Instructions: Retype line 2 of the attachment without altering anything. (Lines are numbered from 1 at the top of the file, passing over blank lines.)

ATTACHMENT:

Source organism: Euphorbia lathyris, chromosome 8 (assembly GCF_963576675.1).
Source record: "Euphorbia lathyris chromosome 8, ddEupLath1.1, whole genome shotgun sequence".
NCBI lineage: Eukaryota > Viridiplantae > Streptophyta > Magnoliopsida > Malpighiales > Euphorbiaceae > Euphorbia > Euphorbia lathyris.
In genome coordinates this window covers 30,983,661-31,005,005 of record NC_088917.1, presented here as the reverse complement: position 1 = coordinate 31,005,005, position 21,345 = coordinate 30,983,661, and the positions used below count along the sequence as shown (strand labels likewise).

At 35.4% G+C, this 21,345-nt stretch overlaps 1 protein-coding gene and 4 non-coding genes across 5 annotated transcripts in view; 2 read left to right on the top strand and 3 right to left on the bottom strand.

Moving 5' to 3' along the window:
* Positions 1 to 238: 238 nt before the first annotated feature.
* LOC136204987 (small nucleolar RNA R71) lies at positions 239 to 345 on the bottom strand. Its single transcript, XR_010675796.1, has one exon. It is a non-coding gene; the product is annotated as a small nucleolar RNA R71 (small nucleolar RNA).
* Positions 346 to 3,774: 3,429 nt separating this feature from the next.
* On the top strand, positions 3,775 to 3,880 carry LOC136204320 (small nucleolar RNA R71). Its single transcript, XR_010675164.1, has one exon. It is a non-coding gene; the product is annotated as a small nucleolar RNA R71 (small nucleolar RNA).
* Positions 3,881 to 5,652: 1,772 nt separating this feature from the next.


Source record: "Euphorbia lathyris chromosome 8, ddEupLath1.1, whole genome shotgun sequence".